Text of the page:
As someone who grew up on the music of Alanis Morissette and Jagged Little Pill, it’s safe to say I felt the documentary Jagged by Alison Klayman would likely strike a chord with me. More than just music to enjoy on a car ride in my pre-teen years, Jagged Little Pill eventually served as a form of therapy. Something I could listen to or sing along with when having a depressive spell.
Given how Jagged Little Pill became the second highest-selling album by a female artist, listeners across the globe have similarly been affected by its potency. More than just a way for Morissette to channel the angst she was feeling during the album’s composition, the songs feel like she’s singing directly to those who listen. For instance, the aptly titled “You Learn” is a reminder that making mistakes is how we grow as humans while the serene-sounding “Mary Jane” reassures us how life is hard, but we have to hold on. Because her latest single “Smiling,” a song about putting on a brave face as we soldier through life’s tribulations, feels like an unofficial COVID anthem since it was released shortly before quarantine first began, Morissette still finds ways to keep singing to us.
Through the traditional documentary format of showing talking heads, including Morissette herself, interwoven with archival footage showing Morissette’s road to stardom, Jagged provides an insightful look at the formation of an album that became a worldwide phenomenon. Additionally, with interview subjects such as Morissette’s childhood friends, Jagged offers a glimpse at her life before she migrated to Los Angeles to inadvertently change the face of rock and roll.
Since it covers as much from Morissette’s life as possible, including her early career as a teen idol in Canada, it does beg the question of what would cause Morissette to publicly disown the project. Maybe as it shows how Morissette has been able to navigate her way through a patriarchal industry, it dwells too much on the men that have surrounded her including the harsh male critics who wrote Jagged Little Pill off as “too angry” as if lead single “You Oughta Know” encompasses the album’s overall tone. Also, there’s her reckless male bandmates who she had to school for using her fame as a way to get laid during the initial album tour. It goes even further once Morissette reveals that unnamed men have made inappropriate sexual advances against her when she was 15.
Its near-over emphasis on the exploitation and difficult men Morissette has dealt with could be what led to her claiming Jagged to be “reductive” and “salacious.” Although it does continue the conversation on how women are treated in the entertainment industry, it’s understandable why Morissette would view a documentary that’s primarily meant to be a celebration of her most successful album as a form of victimization.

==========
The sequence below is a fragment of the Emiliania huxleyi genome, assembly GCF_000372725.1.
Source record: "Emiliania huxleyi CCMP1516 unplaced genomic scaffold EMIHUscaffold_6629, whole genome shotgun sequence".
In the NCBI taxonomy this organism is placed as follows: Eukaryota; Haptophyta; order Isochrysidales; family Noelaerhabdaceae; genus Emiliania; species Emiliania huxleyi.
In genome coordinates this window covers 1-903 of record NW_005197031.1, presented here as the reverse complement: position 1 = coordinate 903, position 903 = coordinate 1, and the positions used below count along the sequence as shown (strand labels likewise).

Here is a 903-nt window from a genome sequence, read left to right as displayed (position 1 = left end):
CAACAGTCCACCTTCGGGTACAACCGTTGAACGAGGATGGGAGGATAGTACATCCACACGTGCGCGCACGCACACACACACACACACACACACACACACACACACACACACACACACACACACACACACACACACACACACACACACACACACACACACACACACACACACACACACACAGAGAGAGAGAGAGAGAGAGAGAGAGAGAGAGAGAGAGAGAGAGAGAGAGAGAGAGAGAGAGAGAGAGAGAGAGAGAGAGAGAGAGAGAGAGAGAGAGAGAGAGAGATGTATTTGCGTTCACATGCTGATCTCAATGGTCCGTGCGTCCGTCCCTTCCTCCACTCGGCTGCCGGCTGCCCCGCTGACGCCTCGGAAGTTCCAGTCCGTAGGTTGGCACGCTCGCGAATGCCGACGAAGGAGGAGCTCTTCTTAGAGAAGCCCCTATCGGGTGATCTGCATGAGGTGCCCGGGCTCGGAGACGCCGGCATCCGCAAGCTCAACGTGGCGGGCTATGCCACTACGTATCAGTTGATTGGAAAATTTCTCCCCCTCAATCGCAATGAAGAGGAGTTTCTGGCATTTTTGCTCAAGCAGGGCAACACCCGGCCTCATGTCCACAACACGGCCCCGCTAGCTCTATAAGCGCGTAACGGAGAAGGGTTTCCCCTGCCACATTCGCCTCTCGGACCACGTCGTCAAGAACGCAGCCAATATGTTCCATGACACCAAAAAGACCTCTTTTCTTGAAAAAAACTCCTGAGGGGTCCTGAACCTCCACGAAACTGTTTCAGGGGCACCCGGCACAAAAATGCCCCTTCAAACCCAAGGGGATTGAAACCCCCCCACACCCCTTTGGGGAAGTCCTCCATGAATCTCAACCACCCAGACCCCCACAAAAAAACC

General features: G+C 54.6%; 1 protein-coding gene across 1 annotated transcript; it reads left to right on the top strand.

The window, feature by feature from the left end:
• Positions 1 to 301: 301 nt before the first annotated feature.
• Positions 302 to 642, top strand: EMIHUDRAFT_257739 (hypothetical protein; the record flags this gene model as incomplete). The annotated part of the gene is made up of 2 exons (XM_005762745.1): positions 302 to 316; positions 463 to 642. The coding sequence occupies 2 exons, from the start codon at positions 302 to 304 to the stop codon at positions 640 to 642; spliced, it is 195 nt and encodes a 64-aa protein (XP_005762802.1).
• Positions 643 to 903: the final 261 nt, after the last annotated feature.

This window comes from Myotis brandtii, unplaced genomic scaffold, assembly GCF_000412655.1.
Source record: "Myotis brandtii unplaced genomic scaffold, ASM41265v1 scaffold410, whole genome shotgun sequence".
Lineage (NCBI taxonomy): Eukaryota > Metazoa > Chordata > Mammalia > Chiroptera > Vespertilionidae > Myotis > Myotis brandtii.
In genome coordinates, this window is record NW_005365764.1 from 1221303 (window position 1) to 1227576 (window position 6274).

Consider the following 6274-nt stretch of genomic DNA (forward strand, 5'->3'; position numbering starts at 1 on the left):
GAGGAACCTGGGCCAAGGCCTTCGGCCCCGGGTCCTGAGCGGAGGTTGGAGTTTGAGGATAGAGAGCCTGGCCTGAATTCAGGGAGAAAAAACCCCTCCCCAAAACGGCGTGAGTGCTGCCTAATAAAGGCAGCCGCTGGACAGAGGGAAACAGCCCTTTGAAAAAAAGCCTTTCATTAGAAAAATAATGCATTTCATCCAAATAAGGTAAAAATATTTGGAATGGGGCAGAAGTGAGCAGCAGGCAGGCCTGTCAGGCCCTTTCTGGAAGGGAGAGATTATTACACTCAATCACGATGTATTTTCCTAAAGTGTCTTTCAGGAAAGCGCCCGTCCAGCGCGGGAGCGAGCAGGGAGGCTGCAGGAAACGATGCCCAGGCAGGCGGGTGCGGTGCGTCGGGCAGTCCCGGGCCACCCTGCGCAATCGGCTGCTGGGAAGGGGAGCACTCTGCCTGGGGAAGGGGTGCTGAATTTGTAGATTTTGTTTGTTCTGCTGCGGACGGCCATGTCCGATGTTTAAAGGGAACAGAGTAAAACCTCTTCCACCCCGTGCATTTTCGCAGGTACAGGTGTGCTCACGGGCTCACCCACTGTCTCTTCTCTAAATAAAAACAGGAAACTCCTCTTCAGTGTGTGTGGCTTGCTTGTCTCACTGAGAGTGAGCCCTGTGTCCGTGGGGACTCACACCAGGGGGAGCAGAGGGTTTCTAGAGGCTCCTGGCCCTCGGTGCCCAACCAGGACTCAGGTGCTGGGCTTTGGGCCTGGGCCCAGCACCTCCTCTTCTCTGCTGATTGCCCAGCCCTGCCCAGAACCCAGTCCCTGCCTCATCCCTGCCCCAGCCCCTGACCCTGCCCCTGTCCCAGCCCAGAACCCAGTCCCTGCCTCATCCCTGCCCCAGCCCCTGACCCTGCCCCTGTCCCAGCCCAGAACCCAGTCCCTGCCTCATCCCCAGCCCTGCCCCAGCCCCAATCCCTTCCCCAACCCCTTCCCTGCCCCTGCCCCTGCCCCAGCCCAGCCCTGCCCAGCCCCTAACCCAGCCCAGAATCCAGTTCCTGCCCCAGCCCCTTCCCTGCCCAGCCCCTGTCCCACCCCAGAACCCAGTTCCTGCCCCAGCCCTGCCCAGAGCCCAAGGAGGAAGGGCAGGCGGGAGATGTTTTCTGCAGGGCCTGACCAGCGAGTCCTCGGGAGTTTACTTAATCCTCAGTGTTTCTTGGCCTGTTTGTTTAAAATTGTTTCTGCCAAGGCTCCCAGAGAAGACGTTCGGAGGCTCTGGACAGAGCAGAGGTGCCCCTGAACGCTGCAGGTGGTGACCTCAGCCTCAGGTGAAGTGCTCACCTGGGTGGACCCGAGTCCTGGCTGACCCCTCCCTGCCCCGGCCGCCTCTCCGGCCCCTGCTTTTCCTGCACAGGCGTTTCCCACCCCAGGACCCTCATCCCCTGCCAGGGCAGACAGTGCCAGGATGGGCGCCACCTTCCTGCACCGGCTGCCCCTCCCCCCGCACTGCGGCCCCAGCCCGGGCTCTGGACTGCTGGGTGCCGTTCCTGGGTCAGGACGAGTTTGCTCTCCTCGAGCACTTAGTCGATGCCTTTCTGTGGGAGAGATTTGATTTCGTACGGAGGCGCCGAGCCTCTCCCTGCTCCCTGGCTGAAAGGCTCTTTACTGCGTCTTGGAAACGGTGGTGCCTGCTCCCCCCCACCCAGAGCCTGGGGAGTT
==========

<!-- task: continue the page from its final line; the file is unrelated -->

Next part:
When Jagged gets into album celebration mode, it’s able to really thrive. Particularly, when we see Klayman’s interview with Garbage frontwoman Shirley Manson. Manson diving into the shattering success of Jagged Little Pill epitomizes how influential Morissette was for female rock artists who broke through around the same time such as herself, Liz Phair, Courtney Love, and Fiona Apple. With the album selling as many records as it has, it proved that artists like Morissette were viable and that there was room for women like her to flourish and it would’ve been intriguing to hear from more of those women.
But what it all comes down to is that Jagged is a look at Morrisette’s life that is worth watching for casual fans of her music including those who’re curious about her pre-fame days. By examining the rise and pitfalls of fame that Morissette experienced, Jagged might not reinvent the music doc wheel or be in line with whichever vision that Morissette had in mind. However, when it shows how Morissette managed to stay level-headed even when experiencing how isolating fame can be, and did so by focusing on her love of the music she made, Jagged becomes an easier pill to swallow.
HBO will release Jagged on November 19.